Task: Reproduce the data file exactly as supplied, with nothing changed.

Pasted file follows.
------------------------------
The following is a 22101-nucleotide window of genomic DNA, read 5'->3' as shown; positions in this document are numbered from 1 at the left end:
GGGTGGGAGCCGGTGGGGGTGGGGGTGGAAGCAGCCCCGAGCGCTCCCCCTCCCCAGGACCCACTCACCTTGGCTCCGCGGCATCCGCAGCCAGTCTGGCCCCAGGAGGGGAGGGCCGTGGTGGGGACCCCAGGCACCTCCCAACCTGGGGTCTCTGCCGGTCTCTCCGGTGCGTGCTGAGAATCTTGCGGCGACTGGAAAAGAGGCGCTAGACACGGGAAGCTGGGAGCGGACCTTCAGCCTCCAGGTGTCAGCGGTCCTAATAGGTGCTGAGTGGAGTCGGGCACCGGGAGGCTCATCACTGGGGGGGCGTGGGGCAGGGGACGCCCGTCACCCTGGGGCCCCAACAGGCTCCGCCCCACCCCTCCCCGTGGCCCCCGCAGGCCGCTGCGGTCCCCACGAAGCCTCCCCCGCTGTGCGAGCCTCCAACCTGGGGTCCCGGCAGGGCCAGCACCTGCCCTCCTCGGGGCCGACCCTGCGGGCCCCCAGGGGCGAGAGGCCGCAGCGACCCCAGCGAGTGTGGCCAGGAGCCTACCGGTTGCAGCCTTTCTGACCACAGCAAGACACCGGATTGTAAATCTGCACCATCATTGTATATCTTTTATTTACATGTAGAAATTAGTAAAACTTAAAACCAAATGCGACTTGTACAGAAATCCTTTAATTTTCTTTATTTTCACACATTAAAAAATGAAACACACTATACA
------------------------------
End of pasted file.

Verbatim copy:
The following is a 22101-nucleotide window of genomic DNA, read 5'->3' as shown; positions in this document are numbered from 1 at the left end:
GGGTGGGAGCCGGTGGGGGTGGGGGTGGAAGCAGCCCCGAGCGCTCCCCCTCCCCAGGACCCACTCACCTTGGCTCCGCGGCATCCGCAGCCAGTCTGGCCCCAGGAGGGGAGGGCCGTGGTGGGGACCCCAGGCACCTCCCAACCTGGGGTCTCTGCCGGTCTCTCCGGTGCGTGCTGAGAATCTTGCGGCGACTGGAAAAGAGGCGCTAGACACGGGAAGCTGGGAGCGGACCTTCAGCCTCCAGGTGTCAGCGGTCCTAATAGGTGCTGAGTGGAGTCGGGCACCGGGAGGCTCATCACTGGGGGGGCGTGGGGCAGGGGACGCCCGTCACCCTGGGGCCCCAACAGGCTCCGCCCCACCCCTCCCCGTGGCCCCCGCAGGCCGCTGCGGTCCCCACGAAGCCTCCCCCGCTGTGCGAGCCTCCAACCTGGGGTCCCGGCAGGGCCAGCACCTGCCCTCCTCGGGGCCGACCCTGCGGGCCCCCAGGGGCGAGAGGCCGCAGCGACCCCAGCGAGTGTGGCCAGGAGCCTACCGGTTGCAGCCTTTCTGACCACAGCAAGACACCGGATTGTAAATCTGCACCATCATTGTATATCTTTTATTTACATGTAGAAATTAGTAAAACTTAAAACCAAATGCGACTTGTACAGAAATCCTTTAATTTTCTTTATTTTCACACATTAAAAAATGAAACACACTATACA